Genesis Now: Other Perspectives

Continuing the theme of ongoing commentary, the Contemporary Jewish Museum developed the video Genesis Now in which 12 to 15 scientists, theologians, writers, filmmakers, and others respond to the text of Genesis, Chapter I. Directed by renowned Bay Area filmmaker, Pam Rorke Levy, Genesis Now will provide viewers with an understanding of the ongoing quest to understand creation, the origins of the universe, and new beginnings.

In the Beginning is organized by the Contemporary Jewish Museum and co-curated by Director and CEO Connie Wolf; Deputy Director for Programs Fred Wasserman; and Assistant Curator Dara Solomon. The exhibition was designed by Robin Parkinson, principal of the New York-based firm Exhibition Art & Technology.
In the Beginning: Artists Respond to Genesis is generously supported by The Shenson Foundation in memory of Ben and A. Jess Shenson; Phyllis C. Wattis Foundation; and the National Endowment for the Arts, with additional support from the Consulate General of Israel to the Pacific Northwest, celebrating Israel’s 60th Anniversary. Funding for the video Genesis Now comes from the John Templeton Foundation with additional in-kind support from Pam Rorke Levy.
About the Contemporary Jewish Museum

With the opening of its new building on June 8, 2008, the Contemporary Jewish Museum (CJM) will usher in a new chapter in its 20-plus year history of engaging audiences and artists in exploring contemporary perspectives on Jewish culture, history, art, and ideas. The new facility, designed by internationally renowned architect Daniel Libeskind, will be a lively center where people of all ages and backgrounds can gather to experience art, share diverse perspectives, and engage in hands-on activities. Inspired by the Hebrew phrase “L’Chaim” (To Life), the building is a physical embodiment of the CJM’s mission to bring together tradition and innovation in an exploration of the Jewish experience in the 21st century.

Major support for the Contemporary Jewish Museum comes from the Koret and Taube Foundations; Jim Joseph Foundation; Millennium Partners; Four Seasons Hotel San Francisco; Grants for the Arts/San Francisco Hotel Tax Fund; Pacific Gas and Electric Company; Alexander M. and June L. Maisin Foundation of the Jewish Community Federation’s Endowment Fund; Target; The Wallace Foundation; BNY Mellon Wealth Management; Gruber Family Foundation; Fred Levin and Nancy Livingston, The Shenson Foundation, in memory of Ben and A. Jess Shenson; The Skirball Foundation; Wells Fargo; Wells Fargo Foundation; and The James Irvine Foundation. The Museum is supported by the Jewish Community Federation of San Francisco, the Peninsula, Marin and Sonoma Counties.

For more information about the Contemporary Jewish Museum, visit the Museum’s website



The Contemporary Jewish Museum presents In the Beginning: Artists Respond to Genesis. The first in a series of exhibitions that will explore the contemporary relevance of Jewish text from a variety of artistic, cultural, and literary perspectives. The exhibition features new work by Alan Berliner, Trenton Doyle Hancock, Ben Rubin, Matthew Ritchie, Kay Rosen, Shirley Shor, and Mierle Laderman Ukeles.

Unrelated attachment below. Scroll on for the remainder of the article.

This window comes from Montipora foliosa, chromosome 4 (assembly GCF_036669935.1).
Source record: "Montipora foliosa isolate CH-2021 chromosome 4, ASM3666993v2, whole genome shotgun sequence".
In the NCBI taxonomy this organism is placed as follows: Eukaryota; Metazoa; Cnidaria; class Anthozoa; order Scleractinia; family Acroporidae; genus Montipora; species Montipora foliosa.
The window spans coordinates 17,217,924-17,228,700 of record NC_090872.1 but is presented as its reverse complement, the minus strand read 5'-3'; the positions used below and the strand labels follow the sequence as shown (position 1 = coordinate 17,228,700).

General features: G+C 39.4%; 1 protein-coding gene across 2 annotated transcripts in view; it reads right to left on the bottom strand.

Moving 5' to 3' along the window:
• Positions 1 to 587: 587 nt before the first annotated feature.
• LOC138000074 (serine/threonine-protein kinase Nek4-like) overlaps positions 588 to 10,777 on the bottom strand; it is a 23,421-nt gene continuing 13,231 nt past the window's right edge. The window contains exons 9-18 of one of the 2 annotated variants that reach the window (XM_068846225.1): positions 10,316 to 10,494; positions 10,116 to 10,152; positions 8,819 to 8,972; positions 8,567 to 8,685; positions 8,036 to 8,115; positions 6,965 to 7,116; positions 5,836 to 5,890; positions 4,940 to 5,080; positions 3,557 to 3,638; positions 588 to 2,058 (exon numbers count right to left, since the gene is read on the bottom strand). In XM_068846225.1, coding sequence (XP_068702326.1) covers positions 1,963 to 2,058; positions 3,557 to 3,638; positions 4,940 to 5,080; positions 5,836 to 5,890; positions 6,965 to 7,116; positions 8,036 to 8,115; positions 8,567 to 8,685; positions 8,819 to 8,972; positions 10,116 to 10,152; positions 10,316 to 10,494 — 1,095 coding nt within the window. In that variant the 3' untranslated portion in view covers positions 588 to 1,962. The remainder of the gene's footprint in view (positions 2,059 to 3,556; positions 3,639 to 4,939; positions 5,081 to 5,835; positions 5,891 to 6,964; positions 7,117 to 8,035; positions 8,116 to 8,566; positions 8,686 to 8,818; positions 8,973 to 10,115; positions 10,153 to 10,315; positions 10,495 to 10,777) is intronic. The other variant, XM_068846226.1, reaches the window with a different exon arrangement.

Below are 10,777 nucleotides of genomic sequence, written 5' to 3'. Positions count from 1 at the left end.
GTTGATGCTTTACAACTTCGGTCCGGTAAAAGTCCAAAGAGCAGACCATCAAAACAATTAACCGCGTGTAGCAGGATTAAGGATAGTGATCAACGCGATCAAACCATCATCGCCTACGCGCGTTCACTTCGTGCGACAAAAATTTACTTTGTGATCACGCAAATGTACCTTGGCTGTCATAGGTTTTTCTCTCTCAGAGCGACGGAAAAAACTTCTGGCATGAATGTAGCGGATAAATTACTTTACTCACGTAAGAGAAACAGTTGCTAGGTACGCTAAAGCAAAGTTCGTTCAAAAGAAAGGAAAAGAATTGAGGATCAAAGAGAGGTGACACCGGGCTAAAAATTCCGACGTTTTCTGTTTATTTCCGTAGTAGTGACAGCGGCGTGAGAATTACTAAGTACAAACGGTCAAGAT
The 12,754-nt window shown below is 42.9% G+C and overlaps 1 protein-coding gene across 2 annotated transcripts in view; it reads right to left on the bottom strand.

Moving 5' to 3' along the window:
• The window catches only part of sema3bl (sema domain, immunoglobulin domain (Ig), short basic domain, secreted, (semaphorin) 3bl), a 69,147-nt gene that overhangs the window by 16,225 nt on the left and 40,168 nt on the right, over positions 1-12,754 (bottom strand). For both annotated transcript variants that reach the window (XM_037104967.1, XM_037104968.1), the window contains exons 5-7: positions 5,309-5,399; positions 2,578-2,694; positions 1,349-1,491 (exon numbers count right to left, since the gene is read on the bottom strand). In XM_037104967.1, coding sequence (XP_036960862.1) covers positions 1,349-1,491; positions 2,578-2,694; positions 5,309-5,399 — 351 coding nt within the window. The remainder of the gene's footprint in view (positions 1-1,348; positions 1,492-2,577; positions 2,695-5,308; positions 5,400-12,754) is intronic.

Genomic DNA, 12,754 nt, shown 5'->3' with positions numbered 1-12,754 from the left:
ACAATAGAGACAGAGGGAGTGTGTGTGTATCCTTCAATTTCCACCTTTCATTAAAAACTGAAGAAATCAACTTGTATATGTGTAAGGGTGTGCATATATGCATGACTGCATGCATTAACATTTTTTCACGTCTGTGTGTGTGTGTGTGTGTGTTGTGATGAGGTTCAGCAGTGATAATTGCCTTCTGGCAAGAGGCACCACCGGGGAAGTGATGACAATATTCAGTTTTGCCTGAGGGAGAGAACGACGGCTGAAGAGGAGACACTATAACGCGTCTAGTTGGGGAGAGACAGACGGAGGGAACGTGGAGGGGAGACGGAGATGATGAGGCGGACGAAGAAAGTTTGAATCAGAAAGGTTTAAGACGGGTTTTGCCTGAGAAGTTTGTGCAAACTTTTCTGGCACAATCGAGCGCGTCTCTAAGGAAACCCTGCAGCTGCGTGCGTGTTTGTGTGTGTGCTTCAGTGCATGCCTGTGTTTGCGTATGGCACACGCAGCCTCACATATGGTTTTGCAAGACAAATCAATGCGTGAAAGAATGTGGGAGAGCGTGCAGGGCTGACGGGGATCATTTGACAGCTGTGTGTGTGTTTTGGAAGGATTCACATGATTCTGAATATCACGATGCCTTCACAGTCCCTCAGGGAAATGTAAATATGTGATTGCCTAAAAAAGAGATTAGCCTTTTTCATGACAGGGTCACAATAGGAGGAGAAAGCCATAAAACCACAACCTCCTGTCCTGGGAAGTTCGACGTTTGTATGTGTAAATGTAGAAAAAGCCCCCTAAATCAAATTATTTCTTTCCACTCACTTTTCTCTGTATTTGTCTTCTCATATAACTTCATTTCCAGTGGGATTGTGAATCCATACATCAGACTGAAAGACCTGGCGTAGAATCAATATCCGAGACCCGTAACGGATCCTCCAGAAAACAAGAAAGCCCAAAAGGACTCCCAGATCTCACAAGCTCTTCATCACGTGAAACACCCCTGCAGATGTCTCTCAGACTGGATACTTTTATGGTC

June 8, 2008 through January 4, 2009


Contemporary Jewish Museum

736 Mission Street (between Third and Fourth streets)

San Francisco, CA 94103


Open daily (except Wednesday): 11:00 AM - 5:30 PM

Thursday: 1:00 PM - 8:30 PM


Members and children 18 and under, Free; General Admission, $10; Students with a valid ID and Seniors, $8

Groups ticket discount: Groups of 10 or more will receive $1 off the individual ticket price.


Please call (415) 655-7800 or visit


Public Tours are offered Monday, Tuesday, and Friday-Sunday at 11:30 AM and 2:00 PM; and Thursday at 2:00 PM, 5:30 PM, and 7:00 PM. The Museum is closed on Wednesdays.

Private Tours of exhibitions and the Museum’s architecture are available for groups of 10 or more students, teachers, teens, families, and adults. Private Tours for adults are $100; discounted group admission rates also apply. Groups over 20 people require additional tour guides at $75 each. School/Youth Tours are $25 for every 20 students; admission fees are waived for students 18 years and under, and up to three chaperones. When available, hands-on art-making workshops offered in conjunction with School Tours are $50 for every 20 students.

For more tour information contact: or (415) 655-7856.


From The New Yorker to Shrek: The Art of William Steig (June 8, 2008 through September 7, 2008) and John Zorn Presents the Aleph-Bet Sound Project (June 8, 2008 through January 4, 2009).

For media information or visuals, please contact:
Contemporary Jewish Museum Norris Communications

Stacey Silver

(415) 655-7833
Kate Patterson

(415) 655-7835

Wendy Norris

(415) 307-3853
Liam Passmore

(415) 218-1544

736 Mission Street San Francisco, California 94103 telephone 415 655 7800 fax 415 655 7815